Jo: Hah! I'm busted! LOL. Now are you going to use it more just to taunt me? I will continue to grouse!

kmkat said...

Oh, thank you. I have been trying for the past 40 or 50 years, ever since I started reading *real* books, to see those expressions in the eyes of people around me -- "dawning knowledge", “a stormy look in his eyes, chased by sorrow", "his eyes were shuttered with hate”. And I could never see it in the eyeballs. In the faces, yes, but not the eyeballs. Now I know that I have been the victim of bad writing. Sigh.

Jill Sorenson said...

I love it! I once wrote a blog post about another eye crime: overuse of the smolder.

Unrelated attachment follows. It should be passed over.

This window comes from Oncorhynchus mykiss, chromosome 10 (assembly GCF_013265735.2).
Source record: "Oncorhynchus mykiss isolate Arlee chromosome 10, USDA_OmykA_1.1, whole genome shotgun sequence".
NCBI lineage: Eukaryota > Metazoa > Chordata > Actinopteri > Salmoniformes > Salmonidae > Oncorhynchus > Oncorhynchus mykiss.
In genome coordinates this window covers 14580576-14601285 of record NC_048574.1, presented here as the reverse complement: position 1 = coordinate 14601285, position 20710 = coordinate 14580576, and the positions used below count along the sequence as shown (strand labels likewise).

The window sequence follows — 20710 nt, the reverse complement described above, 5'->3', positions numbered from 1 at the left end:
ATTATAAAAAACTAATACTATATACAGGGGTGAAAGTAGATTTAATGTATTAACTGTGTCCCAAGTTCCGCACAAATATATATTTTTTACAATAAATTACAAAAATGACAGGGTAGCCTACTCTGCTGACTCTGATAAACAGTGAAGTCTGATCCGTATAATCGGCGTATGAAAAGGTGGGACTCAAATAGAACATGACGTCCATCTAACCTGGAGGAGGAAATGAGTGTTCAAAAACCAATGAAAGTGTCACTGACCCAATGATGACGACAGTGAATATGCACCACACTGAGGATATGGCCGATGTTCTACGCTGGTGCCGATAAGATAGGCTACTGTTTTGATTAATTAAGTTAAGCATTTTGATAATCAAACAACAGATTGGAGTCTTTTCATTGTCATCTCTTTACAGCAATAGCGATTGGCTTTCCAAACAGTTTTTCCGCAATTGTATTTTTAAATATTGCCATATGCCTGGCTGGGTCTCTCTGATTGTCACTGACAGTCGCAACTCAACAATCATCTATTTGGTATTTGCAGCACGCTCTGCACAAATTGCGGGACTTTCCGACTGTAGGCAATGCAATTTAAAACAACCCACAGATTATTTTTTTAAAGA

Kaetrin said...

Great post Carolyn! :) I don't mind a bit of eye-cheating myself but sometimes it's so improbable that I get a bit distracted - like the example Nicola gave - gosh, you'd need ages to see all those things wouldn't you (if you even could) and then everyone would be looking at your like you're a loony or something - I keep waiting for that bit in a book. LOL!

Carolyn Crane said...

Kmkat: I think it's bad if abused, for sure!

Jill: Smoldering eyes? Smoldering glance? lol. Now that I've typed it a couple times, all I can think is moldering.

Kaetrin: LOL. You'd have to be staring at a person pretty hard and long. Yes, that never goes over well, does it?